VITAS chaplain ensures Holocaust survivor receives overdue recognition
April 17, 2020
When VITAS® Healthcare Chaplain Nicolle Grasse met Adele Laznowski Zaveduk in early January in the home she shared with her husband, the 82-year-old woman was visibly weak from a long fight against advanced heart failure.
Zaveduk had been receiving care from VITAS for only a few days. Her doctors expected she had only a few weeks to live. Yet her eyes shone brightly as she thumbed through a box brimming with envelopes, each bearing her name and address scrawled by a child's hand.
For 25 years, she had educated children about her experiences as one of the Holocaust's "hidden children" in hope that shining light on modern history's darkest period might prevent it from reoccurring.
What her family did not know, however, is that Zaveduk's own Holocaust experiences had prevented her from completing her own education. She had never finished high school, never earned a college degree-a fact that surprised even her husband of 63 years, Ben, when Zaveduk revealed it just weeks before she died.
Zaveduk's VITAS care team, however, ensured she received the recognition and closure she desperately wanted and richly deserved. Grasse, in particular, reached out to her contacts at Elmhurst College in Chicago and its Holocaust organization for assistance.
"Adele was deeply sad about having never received a diploma, as she had done so much to educate children and advocate for education," said Grasse.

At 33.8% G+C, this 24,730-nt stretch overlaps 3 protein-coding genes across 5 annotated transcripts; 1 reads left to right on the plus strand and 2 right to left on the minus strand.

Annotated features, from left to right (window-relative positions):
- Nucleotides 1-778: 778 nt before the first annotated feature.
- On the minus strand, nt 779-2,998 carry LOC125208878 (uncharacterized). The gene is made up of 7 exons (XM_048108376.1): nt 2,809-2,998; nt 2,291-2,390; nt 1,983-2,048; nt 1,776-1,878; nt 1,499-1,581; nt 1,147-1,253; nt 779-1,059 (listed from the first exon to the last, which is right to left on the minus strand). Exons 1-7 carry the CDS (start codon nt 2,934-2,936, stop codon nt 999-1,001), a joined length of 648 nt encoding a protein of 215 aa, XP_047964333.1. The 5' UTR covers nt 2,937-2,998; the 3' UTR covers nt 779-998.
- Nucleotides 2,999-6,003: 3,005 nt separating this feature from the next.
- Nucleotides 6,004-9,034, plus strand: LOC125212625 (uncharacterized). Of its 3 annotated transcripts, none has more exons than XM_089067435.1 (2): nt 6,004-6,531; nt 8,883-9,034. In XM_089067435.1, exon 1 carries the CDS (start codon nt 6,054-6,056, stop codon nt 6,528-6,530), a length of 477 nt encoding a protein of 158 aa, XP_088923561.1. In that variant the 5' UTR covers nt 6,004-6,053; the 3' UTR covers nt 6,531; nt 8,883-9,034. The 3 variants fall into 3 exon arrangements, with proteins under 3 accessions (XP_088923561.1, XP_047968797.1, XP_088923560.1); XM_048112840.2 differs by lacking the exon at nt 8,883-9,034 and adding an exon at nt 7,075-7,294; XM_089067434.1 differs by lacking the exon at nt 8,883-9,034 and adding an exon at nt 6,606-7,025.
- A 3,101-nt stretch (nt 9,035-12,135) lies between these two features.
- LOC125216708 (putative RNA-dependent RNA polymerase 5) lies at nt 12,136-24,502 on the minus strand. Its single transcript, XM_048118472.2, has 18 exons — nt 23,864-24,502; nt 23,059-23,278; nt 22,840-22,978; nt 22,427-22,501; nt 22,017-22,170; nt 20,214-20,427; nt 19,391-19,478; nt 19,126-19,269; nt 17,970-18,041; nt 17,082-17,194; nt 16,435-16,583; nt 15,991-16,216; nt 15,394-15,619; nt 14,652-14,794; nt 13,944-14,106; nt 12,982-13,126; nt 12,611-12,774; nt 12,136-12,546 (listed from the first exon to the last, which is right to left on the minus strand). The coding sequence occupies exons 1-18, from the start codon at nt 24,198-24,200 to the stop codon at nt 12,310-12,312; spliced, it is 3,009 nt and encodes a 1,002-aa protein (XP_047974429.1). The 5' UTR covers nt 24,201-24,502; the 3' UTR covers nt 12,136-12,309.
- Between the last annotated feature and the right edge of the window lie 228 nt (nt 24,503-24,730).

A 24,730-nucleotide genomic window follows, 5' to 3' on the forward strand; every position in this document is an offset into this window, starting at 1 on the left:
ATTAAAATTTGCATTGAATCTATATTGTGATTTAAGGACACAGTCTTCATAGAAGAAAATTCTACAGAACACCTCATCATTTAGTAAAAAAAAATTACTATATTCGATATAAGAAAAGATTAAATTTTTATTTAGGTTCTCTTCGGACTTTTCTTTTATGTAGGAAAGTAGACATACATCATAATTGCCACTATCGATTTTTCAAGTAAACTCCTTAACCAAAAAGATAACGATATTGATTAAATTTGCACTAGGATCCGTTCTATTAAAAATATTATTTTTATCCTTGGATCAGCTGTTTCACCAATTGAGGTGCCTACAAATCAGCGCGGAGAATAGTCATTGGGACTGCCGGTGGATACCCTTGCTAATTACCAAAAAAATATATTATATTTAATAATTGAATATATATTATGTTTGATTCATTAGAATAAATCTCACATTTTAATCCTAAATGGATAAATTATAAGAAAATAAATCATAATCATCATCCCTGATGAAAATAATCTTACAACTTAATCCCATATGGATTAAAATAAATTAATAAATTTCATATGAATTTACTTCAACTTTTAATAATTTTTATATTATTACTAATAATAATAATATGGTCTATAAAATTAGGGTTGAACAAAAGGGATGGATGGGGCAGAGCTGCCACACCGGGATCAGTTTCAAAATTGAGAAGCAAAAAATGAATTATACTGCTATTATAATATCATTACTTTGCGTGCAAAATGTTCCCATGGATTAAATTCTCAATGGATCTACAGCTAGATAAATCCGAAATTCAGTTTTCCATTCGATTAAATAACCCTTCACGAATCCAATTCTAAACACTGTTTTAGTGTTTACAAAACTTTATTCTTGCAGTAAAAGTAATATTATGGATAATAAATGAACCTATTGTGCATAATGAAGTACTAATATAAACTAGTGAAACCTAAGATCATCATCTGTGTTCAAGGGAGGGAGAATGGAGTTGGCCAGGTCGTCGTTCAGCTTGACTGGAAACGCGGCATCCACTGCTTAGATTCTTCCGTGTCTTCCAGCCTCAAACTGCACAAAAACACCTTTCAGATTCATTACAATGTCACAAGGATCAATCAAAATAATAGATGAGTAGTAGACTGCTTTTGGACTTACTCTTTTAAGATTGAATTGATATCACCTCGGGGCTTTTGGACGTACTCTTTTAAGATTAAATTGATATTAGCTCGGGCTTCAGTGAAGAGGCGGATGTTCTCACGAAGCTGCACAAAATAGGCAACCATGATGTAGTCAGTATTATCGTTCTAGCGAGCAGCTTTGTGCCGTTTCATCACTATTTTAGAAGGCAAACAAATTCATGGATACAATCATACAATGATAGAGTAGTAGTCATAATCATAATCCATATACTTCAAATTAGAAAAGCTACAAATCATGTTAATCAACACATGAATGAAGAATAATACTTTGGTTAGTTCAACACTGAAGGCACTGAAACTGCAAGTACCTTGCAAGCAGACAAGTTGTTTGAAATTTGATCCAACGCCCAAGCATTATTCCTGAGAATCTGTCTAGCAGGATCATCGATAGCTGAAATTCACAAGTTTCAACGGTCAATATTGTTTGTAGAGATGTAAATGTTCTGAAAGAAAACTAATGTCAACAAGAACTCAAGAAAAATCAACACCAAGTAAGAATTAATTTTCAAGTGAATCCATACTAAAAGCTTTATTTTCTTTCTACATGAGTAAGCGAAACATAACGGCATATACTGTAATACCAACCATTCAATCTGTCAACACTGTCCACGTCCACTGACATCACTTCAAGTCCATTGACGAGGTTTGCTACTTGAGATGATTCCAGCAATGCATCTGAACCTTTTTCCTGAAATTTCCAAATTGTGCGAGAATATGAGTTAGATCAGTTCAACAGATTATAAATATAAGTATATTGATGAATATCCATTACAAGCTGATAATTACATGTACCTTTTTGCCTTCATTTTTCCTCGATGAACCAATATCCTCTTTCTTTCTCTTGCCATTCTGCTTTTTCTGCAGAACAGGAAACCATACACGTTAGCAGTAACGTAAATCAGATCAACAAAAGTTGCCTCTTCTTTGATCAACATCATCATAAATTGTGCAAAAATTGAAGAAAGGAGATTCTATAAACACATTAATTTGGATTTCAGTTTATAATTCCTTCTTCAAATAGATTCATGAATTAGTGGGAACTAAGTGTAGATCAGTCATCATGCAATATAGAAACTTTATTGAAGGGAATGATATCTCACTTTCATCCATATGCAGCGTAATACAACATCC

Born in France in 1937, Adele Laznowski was five when her parents were sent to the Auschwitz concentration camp. Her mother arranged for Zaveduk and her sister to be raised by a Catholic family. Her parents survived, but she and her sister did not recognize them-or their Jewish heritage-when they were reunited in 1945. Zaveduk's father soon died, her mother remarried and Zaveduk was put to work as a child in a family store. Years later, she moved to Chicago, married Ben and found her passion for teaching children about the Holocaust.
Thank to Grasse's intervention, Elmhurst College President Troy VanAken and Chaplain H. Scott Matheney presented Zaveduk with a special award in an early January ceremony at the couple's home. "She committed her life's purpose to this endeavor so that others might remember and never allow it to happen again. We honor her life of service, her role as an educator and her witness to life and human rights," said Matheney. An Illinois Holocaust Museum representative praised Zaveduk's service and the value of survivors' stories.
"Adele and her husband were speechless and tearful," recalled Grasse. "It was one of the most moving experiences I've ever been a part of."
Zaveduk died peacefully at home on Jan. 23, 2020. Less than two weeks later, the Illinois State Senate adopted SR 0971 honoring her posthumously as "a strong life force packaged in a tiny body." The resolution read: "Although she did not define herself by her wartime experiences, she felt sharing her story could help in the fight."
Read more hospice wish fulfillment stories like Zaveduk's and learn more about end-of-life care at VITAS.com.